What is Auteur Theory and Why Is It Important?
Auteur Theory is a way of looking at films that state that the director is the “author” of a film. The Auteur theory argues that a film is a reflection of the director’s artistic vision; so, a movie directed by a given filmmaker will have recognizable, recurring themes and visual queues that inform the audience who the director is (think a Hitchcock or Tarantino film) and shows a consistent artistic identity throughout that director’s filmography.
The term “Auteur theory” is credited to the critics of the French film journal Cahiers du cinéma, many of which became the directors of the French New Wave. However, according to New York University professor Julian Cornell, the concept had been around for a while prior. The Cahiers critics simply refined the theory.
“In the French New Wave, people developed the notion of the filmmaker as an artist. They didn’t invent the idea, but they did popularize it. A German filmmaker who started as a German theatre director, Max Reinhardt, came up with the idea of the auteur – the author in films. He came up with that around the teens….So, [director François] Truffaut and the French New Wave popularized it, or they revived it.” – New York University Professor Julian Cornell
A filmmaker singled out by the Cahiers critics who was the definition of the idea of the auteur is Alfred Hitchcock. By many Hitchcock was viewed primarily as a “vulgar showman” who made commercial thrillers.
“I liked almost anybody that made you realize who the devil was making the picture.” – Howard Hawks
However, his obsessions that showed up repeatedly in his films and the distinct imprint of his personality that appeared in all of his works made him a prime candidate for critical focus within the context of a theory that fetishizes the idea of a singular, distinctive vision that can be seen clearly throughout an entire career.
In all of Alfred Hitchcock’s movies, the audience can see certain ideas and images that pop up again and again. This is where the term the “Hitchcock Blonde” came from.
Think of Speilberg, Scorsese, Kubrick, Coppola, Fincher, Nolan, PT Anderson, Burton, Tarantino, Wes Anderson or Cassevettes, they all have such of unique style all onto themselves. Many of them have such a strong visual style that you can recognize one of their films from a few frames of the film.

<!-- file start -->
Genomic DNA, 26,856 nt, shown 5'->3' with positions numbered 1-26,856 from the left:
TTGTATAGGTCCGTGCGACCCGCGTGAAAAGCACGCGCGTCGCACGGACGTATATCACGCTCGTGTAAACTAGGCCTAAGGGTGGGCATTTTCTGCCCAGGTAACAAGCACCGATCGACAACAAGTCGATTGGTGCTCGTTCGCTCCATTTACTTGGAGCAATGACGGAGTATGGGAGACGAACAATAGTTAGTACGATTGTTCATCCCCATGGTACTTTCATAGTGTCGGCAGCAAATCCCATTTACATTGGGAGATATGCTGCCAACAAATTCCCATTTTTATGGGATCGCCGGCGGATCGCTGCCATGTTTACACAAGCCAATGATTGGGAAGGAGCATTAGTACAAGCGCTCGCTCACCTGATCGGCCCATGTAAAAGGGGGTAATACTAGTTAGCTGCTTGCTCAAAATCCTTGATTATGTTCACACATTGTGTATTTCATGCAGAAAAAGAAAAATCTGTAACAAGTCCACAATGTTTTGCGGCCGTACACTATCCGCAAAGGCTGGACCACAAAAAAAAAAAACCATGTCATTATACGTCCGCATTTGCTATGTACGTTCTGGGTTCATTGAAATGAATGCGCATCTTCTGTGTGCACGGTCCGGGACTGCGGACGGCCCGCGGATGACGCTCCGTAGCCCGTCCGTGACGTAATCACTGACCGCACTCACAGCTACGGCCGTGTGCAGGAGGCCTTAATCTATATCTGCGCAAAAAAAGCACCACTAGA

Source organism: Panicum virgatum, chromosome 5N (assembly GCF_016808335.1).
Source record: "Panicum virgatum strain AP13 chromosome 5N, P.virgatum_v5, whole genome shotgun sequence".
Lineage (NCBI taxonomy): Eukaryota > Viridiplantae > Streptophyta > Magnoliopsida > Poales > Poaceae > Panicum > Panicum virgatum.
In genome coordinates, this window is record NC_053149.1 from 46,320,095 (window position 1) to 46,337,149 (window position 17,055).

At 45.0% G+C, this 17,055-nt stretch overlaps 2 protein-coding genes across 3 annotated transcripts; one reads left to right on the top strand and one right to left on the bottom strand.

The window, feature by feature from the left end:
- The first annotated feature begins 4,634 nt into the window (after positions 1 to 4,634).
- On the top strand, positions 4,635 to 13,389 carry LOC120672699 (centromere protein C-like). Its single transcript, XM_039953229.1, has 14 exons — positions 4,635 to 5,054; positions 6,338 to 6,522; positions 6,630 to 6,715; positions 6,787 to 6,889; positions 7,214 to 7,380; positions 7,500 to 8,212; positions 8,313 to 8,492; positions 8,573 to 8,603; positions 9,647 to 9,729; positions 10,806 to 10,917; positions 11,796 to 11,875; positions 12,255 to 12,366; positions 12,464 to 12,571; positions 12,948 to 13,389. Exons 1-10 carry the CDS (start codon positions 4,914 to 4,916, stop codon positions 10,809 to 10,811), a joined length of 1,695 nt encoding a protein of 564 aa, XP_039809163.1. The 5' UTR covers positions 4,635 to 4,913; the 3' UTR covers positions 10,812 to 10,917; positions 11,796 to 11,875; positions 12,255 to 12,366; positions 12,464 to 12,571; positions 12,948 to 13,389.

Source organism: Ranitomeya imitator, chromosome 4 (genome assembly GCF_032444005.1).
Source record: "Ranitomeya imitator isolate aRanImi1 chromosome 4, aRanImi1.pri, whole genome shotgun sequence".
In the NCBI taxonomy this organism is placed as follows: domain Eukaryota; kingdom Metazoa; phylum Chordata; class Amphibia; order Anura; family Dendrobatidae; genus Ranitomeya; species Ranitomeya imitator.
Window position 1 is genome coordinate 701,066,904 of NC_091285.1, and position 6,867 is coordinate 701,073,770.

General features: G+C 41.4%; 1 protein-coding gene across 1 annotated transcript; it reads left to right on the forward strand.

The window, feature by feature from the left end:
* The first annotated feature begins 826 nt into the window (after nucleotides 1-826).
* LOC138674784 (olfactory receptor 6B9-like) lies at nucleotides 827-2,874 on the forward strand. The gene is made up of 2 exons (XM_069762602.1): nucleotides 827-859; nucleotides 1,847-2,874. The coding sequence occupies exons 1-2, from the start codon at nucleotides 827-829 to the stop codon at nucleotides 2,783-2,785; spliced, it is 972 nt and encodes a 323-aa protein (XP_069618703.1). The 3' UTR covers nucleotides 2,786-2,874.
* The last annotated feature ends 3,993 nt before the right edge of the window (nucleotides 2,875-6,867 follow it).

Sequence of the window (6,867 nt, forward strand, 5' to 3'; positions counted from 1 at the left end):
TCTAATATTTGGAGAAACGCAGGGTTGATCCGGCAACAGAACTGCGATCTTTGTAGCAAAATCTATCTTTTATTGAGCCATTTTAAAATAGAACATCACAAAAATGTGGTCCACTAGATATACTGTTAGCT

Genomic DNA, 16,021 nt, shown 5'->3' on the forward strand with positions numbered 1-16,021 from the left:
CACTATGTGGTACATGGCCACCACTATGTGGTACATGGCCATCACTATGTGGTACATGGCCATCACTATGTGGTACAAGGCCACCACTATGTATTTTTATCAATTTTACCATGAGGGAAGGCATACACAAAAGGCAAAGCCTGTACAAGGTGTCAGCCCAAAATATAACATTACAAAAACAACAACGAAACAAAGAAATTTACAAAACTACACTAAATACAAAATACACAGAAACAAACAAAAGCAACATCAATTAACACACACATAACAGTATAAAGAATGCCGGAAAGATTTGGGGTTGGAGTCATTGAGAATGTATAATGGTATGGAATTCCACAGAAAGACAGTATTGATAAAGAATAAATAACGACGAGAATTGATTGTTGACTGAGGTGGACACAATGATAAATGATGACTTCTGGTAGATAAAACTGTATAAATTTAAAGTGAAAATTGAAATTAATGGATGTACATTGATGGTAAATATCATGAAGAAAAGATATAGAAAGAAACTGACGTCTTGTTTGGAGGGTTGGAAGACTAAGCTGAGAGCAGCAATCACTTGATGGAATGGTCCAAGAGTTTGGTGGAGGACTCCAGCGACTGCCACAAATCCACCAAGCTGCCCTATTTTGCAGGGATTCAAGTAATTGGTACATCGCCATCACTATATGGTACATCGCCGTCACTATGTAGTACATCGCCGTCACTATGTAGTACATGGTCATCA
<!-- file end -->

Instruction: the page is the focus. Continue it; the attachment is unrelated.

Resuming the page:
Check out the videos below to go deeper into Auteur Theory.
The Origins of Auteur Theory
Auteur – it’s a favorite term of cinephiles around the world. But what exactly is Auteur Theory? In this Filmmaker IQ course we peel back pages of time and explore the origins of Auteur Theory from the economically tumultuous adolescence of French Cinema to the culture war waged in the columns of competing American movie critics.
Truffaut on the Auteur Theory
“The politique des auteurs consists, in short, of choosing the personal factor in artistic creation as a standard of reference, and then assuming that it continues and even progresses from one film to the next. It is recognized that there do exist certain important films of quality that escape this test, but these will systematically be considered inferior to those in which the personal stamp of the auteur, however run-of-the-mill the scenario, can be perceived even minutely.” – Andre Bazin
Auteur Theory in Hitchcock’s Work
BONUS: TOP TEN Online Filmmaking Courses
- How to Shoot & Direct an Improvised Feature Film in 24 Hours
- Werner Herzog’s Filmmaking MasterClass
- Directing Actors Film Workshop
- USC Film School’s ONLY Online Course: Directing the Actor
- Film Lighting MasterClass
- Recording Sound for Indie Film
- The Art of Micro-Budget Filmmaking
- Cinematography MasterClass
- Film Festival Hacks: Submit Like a Pro
- Self-Distributing Your Film Online
Auteur Theory: Quentin Tarantino
Auteur Theory: Joel and Ethan Coen
If you liked What is Auteur Theory and Why Is It Important, then you’ll love:
Enjoyed What is Auteur Theory and Why Is It Important? Please share it in your social networks (Facebook, Twitter, email etc) by using social media buttons at the side or bottom of the blog. Or post to your blog and anywhere else you feel it would be a good fit. Thanks.
I welcome thoughts and remarks on ANY of the content above in the comments section below…
Stuff You Need in Your Life:
IFHTV: Indie Film Hustle TV
Book: Rise of the Filmtrepreneur®: How to Turn Your Indie Film into a Moneymaking Business
Book: Shooting for the Mob (Based on the Incredible True Filmmaking Story)
Please note some of the links below are affiliate links, and at no additional cost to you, I will earn a commission if you decide to make a purchase or use a service. Understand that I have experience with all of these services, products, and companies, and I recommend them because they’re extremely helpful and useful, not because of the small commissions I earn if you decide to buy something.